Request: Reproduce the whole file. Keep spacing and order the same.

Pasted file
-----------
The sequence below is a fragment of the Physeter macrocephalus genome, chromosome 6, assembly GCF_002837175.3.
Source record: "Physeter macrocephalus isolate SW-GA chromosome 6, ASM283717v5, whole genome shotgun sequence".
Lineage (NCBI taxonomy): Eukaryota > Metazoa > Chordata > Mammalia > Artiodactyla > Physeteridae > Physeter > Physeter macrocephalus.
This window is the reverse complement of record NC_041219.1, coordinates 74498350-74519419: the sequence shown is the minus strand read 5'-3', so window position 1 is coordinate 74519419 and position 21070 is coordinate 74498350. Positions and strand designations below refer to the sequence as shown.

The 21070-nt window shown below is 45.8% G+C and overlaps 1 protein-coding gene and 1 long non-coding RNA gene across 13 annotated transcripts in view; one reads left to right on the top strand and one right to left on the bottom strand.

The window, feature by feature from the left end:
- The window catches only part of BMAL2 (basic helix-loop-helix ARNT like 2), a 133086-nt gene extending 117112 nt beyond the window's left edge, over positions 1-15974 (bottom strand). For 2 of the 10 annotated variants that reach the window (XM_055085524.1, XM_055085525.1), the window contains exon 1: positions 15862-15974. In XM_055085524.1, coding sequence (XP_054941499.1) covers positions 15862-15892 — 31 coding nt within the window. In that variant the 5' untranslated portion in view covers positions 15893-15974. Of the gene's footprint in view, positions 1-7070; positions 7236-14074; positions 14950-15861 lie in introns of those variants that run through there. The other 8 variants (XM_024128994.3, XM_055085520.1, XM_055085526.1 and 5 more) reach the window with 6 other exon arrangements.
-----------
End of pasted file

The sequence below is a fragment of the Physeter macrocephalus genome, chromosome 6, assembly GCF_002837175.3.
Source record: "Physeter macrocephalus isolate SW-GA chromosome 6, ASM283717v5, whole genome shotgun sequence".
Lineage (NCBI taxonomy): Eukaryota > Metazoa > Chordata > Mammalia > Artiodactyla > Physeteridae > Physeter > Physeter macrocephalus.
This window is the reverse complement of record NC_041219.1, coordinates 74498350-74519419: the sequence shown is the minus strand read 5'-3', so window position 1 is coordinate 74519419 and position 21070 is coordinate 74498350. Positions and strand designations below refer to the sequence as shown.

The 21070-nt window shown below is 45.8% G+C and overlaps 1 protein-coding gene and 1 long non-coding RNA gene across 13 annotated transcripts in view; one reads left to right on the top strand and one right to left on the bottom strand.

The window, feature by feature from the left end:
- The window catches only part of BMAL2 (basic helix-loop-helix ARNT like 2), a 133086-nt gene extending 117112 nt beyond the window's left edge, over positions 1-15974 (bottom strand). For 2 of the 10 annotated variants that reach the window (XM_055085524.1, XM_055085525.1), the window contains exon 1: positions 15862-15974. In XM_055085524.1, coding sequence (XP_054941499.1) covers positions 15862-15892 — 31 coding nt within the window. In that variant the 5' untranslated portion in view covers positions 15893-15974. Of the gene's footprint in view, positions 1-7070; positions 7236-14074; positions 14950-15861 lie in introns of those variants that run through there. The other 8 variants (XM_024128994.3, XM_055085520.1, XM_055085526.1 and 5 more) reach the window with 6 other exon arrangements.